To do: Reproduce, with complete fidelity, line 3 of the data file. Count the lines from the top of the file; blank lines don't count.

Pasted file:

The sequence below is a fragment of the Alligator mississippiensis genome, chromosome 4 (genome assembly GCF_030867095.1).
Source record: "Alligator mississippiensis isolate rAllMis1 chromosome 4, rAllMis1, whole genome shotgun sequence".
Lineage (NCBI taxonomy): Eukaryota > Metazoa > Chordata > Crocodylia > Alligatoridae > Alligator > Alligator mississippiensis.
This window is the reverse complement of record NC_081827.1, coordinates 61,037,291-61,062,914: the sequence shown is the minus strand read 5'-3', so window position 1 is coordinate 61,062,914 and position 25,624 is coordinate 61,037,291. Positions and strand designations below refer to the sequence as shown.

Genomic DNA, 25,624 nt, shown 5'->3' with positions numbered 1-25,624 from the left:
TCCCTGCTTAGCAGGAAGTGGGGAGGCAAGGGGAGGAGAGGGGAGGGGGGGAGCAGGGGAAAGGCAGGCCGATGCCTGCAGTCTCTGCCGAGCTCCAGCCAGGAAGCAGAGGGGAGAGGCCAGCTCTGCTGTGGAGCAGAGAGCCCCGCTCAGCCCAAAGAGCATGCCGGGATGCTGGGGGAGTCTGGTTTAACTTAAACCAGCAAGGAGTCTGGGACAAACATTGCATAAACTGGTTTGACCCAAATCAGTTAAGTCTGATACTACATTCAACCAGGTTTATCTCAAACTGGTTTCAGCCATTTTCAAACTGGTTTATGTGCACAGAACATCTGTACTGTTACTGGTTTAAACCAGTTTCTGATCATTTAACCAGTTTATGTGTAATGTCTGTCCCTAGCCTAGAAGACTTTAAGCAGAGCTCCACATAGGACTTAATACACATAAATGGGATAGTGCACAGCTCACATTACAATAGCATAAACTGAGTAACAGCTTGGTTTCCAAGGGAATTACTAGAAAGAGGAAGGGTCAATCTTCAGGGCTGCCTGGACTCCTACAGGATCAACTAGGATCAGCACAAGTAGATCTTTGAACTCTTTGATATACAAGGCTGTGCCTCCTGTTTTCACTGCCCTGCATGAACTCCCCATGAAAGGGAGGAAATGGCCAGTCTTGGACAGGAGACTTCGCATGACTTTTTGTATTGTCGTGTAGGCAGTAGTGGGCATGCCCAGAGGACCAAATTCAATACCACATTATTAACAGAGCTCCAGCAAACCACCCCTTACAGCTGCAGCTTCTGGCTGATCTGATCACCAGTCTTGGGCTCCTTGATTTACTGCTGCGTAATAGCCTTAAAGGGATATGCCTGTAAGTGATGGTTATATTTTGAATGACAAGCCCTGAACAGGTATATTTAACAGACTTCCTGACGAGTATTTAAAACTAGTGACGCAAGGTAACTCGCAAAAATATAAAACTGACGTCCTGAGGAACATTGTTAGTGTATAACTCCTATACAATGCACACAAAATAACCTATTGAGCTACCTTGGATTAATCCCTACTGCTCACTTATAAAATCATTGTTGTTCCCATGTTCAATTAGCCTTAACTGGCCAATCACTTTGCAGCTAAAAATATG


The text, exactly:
Lineage (NCBI taxonomy): Eukaryota > Metazoa > Chordata > Crocodylia > Alligatoridae > Alligator > Alligator mississippiensis.